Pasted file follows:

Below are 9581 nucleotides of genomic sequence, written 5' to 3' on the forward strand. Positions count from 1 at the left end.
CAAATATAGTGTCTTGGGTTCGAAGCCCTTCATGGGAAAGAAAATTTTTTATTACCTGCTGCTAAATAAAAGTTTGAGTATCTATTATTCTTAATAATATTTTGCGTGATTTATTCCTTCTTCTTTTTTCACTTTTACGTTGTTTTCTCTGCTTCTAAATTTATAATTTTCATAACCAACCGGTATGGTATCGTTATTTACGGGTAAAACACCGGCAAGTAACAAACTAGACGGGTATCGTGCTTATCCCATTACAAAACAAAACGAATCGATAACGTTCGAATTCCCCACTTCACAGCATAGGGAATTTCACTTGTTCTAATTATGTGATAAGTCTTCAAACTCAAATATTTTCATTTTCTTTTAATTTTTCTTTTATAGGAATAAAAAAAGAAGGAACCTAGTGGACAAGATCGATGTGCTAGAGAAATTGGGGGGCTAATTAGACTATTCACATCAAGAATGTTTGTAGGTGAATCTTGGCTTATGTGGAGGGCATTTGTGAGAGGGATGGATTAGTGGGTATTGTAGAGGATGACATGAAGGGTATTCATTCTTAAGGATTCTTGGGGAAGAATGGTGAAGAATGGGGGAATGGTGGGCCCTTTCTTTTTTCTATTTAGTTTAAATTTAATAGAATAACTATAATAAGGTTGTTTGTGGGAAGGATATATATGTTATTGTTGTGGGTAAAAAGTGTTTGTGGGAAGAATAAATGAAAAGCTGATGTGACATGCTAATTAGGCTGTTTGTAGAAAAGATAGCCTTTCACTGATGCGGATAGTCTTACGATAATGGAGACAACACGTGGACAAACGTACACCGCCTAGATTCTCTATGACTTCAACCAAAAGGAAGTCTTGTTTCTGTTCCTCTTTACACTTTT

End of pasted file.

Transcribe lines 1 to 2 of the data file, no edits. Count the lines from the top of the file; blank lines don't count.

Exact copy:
Below are 9581 nucleotides of genomic sequence, written 5' to 3' on the forward strand. Positions count from 1 at the left end.
CAAATATAGTGTCTTGGGTTCGAAGCCCTTCATGGGAAAGAAAATTTTTTATTACCTGCTGCTAAATAAAAGTTTGAGTATCTATTATTCTTAATAATATTTTGCGTGATTTATTCCTTCTTCTTTTTTCACTTTTACGTTGTTTTCTCTGCTTCTAAATTTATAATTTTCATAACCAACCGGTATGGTATCGTTATTTACGGGTAAAACACCGGCAAGTAACAAACTAGACGGGTATCGTGCTTATCCCATTACAAAACAAAACGAATCGATAACGTTCGAATTCCCCACTTCACAGCATAGGGAATTTCACTTGTTCTAATTATGTGATAAGTCTTCAAACTCAAATATTTTCATTTTCTTTTAATTTTTCTTTTATAGGAATAAAAAAAGAAGGAACCTAGTGGACAAGATCGATGTGCTAGAGAAATTGGGGGGCTAATTAGACTATTCACATCAAGAATGTTTGTAGGTGAATCTTGGCTTATGTGGAGGGCATTTGTGAGAGGGATGGATTAGTGGGTATTGTAGAGGATGACATGAAGGGTATTCATTCTTAAGGATTCTTGGGGAAGAATGGTGAAGAATGGGGGAATGGTGGGCCCTTTCTTTTTTCTATTTAGTTTAAATTTAATAGAATAACTATAATAAGGTTGTTTGTGGGAAGGATATATATGTTATTGTTGTGGGTAAAAAGTGTTTGTGGGAAGAATAAATGAAAAGCTGATGTGACATGCTAATTAGGCTGTTTGTAGAAAAGATAGCCTTTCACTGATGCGGATAGTCTTACGATAATGGAGACAACACGTGGACAAACGTACACCGCCTAGATTCTCTATGACTTCAACCAAAAGGAAGTCTTGTTTCTGTTCCTCTTTACACTTTT